The 1969 Championship, which came to a close at the Gran Premio Roma, with Johnny Servoz-Gavin coming through to win from second place with only two rounds to go, taking maximum points and the overall lead from his German rival Hubert Hahne, who unhappily crashed in both the crucial races.
Full Championship positions are listed below. Points worth noting are the good showing by Frenchmen (thee of them in the first four places), Cevert’s first season in the formula rewarding him third place. Pescarolo was incapacitated by injuries for two races, retiring in the other two rounds in which he took part.
Munich, Germany, October 26th.
Although billed as an International event, the Formula Two race held on the military airfield in the Munich suburb of Neubiberg was just one of innumerable 10 lap races organised as an end of season experiment by two local clubs. There were classes for cars and motor-cycles of every type and there was non-stop racing from early in the morning virtually until dusk fell. The circuit was a strange mixture of long straights punctuated by straw bales at various places, the first of them being placed dangerously near the start line. Inevitably, there were accidents, none of them serious, for the loosely-packed bales were the only obstacle and by the time the 300-odd cars and 100 motor-cycles had finished with them there was hay scattered everywhere.
The Formula Two race, with a very poor entry, was intended to be a demonstration for the enormous crowd of spectators that the locally-manufactured BMW could win a race. But it was not to be: Hahne had aggravated a previous injury by crashing in the Rome GP and Quester, the sole representative of the marque, saw someone dithering with the chequered flag at the end of the ninth lap as he was disputing the lead with Westbury’s blue Brabham. Quester shot past as the Englishman braked for the first chicane, disappearing between a gap in the bales while Westbury loped off into the lead. Quester resumed, but there was no way he would catch the Brabham and the organisers rightly awarded the win to the blue car.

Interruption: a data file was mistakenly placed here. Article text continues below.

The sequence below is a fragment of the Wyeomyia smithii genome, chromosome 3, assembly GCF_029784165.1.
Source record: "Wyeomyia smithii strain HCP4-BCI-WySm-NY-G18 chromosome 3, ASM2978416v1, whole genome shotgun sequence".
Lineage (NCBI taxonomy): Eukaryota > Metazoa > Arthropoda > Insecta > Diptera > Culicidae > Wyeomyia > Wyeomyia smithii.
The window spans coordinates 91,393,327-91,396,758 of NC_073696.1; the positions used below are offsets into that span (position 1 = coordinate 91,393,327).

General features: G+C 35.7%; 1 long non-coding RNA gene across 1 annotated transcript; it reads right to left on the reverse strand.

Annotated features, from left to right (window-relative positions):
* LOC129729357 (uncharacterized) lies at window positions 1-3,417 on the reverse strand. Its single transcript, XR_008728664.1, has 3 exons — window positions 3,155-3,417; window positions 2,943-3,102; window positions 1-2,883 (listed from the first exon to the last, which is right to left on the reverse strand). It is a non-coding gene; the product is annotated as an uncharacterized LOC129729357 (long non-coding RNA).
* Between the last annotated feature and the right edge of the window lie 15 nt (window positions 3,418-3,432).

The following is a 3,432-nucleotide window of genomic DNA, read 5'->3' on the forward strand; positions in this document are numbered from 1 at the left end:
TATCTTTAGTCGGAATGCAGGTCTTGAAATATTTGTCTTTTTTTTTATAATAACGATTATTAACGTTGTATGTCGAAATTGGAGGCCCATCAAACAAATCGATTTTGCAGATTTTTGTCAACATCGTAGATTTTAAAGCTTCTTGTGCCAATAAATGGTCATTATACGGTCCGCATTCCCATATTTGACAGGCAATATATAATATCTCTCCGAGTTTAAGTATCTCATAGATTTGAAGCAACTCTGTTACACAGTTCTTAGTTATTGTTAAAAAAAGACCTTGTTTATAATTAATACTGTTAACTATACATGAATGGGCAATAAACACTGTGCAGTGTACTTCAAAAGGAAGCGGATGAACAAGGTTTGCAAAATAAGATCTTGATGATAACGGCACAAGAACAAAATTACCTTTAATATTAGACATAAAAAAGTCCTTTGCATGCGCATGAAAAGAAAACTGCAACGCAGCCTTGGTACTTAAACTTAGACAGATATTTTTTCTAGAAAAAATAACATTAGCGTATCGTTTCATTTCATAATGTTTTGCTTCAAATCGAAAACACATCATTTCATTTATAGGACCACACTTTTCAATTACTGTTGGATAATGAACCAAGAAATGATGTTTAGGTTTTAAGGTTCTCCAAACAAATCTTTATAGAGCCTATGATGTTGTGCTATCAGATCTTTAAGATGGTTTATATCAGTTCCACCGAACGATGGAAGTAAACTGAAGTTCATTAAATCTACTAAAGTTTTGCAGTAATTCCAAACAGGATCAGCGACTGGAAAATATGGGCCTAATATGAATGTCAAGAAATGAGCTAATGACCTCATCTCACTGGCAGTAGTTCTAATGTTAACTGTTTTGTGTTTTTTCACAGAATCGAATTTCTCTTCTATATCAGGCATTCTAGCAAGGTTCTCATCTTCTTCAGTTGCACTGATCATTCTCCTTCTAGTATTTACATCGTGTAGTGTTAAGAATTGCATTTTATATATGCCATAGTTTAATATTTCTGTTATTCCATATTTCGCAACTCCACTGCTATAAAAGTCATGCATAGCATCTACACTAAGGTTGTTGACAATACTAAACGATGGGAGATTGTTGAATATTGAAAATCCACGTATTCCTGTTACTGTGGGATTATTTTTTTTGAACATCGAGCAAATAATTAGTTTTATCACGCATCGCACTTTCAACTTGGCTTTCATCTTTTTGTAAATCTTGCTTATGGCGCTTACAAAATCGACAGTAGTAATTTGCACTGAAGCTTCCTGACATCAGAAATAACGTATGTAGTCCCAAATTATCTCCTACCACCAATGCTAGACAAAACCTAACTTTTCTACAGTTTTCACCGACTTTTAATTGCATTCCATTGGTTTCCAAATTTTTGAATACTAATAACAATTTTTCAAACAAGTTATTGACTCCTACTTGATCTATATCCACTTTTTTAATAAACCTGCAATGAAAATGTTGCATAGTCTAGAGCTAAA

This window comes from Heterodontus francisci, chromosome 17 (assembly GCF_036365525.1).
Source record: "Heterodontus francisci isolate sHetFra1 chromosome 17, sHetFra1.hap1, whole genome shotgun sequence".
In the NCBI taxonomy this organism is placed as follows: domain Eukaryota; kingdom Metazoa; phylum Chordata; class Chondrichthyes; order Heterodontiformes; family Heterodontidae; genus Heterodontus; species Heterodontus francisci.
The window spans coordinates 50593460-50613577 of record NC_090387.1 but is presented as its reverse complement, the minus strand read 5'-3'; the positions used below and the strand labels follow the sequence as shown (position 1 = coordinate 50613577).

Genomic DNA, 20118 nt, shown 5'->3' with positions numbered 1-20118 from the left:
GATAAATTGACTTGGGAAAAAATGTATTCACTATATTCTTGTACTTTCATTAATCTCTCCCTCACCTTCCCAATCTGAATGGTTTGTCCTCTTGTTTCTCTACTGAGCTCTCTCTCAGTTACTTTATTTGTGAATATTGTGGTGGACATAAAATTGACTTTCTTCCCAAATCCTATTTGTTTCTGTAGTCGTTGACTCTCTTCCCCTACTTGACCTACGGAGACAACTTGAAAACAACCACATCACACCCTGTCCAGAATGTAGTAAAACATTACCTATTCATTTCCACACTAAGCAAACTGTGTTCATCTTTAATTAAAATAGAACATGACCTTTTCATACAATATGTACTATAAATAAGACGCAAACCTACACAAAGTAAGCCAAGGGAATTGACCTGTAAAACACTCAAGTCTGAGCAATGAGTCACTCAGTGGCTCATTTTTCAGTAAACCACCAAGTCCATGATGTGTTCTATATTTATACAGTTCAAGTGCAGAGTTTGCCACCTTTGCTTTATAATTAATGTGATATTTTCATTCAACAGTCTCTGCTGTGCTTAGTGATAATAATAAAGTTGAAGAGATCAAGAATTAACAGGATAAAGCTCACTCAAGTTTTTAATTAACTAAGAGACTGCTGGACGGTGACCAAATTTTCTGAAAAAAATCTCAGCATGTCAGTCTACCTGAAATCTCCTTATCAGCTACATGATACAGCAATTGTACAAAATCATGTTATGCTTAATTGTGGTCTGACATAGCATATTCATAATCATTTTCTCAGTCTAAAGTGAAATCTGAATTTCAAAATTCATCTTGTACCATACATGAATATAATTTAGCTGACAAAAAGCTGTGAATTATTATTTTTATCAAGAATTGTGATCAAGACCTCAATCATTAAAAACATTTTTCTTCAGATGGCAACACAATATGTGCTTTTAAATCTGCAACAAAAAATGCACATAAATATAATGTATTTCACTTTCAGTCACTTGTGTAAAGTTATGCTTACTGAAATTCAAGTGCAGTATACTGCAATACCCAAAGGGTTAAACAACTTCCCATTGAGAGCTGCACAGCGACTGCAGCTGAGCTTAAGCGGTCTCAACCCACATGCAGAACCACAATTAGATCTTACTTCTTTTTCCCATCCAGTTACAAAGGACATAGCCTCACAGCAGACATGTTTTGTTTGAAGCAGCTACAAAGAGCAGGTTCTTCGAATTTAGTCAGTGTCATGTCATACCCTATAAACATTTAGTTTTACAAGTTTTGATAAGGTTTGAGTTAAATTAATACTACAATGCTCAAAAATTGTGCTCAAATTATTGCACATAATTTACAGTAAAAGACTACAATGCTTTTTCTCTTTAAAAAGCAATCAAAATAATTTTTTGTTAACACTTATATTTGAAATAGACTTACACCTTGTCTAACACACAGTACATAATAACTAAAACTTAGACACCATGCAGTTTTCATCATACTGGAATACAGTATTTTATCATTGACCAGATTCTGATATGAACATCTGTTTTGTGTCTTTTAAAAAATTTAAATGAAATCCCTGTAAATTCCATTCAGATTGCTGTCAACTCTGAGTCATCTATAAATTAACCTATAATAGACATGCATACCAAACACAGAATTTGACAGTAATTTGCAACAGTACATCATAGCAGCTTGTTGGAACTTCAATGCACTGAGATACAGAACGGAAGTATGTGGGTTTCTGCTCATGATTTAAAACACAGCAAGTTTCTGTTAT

So the BMW has still to win a Formula Two race and the spectators were naturally disappointed. It is hoped that there will be a full-scale F2 event at Neubiberg next year, but Westbury will have some pungent remarks to make about the race to the next meeting of the GPDA, of which he is an associate member.—M.G.D.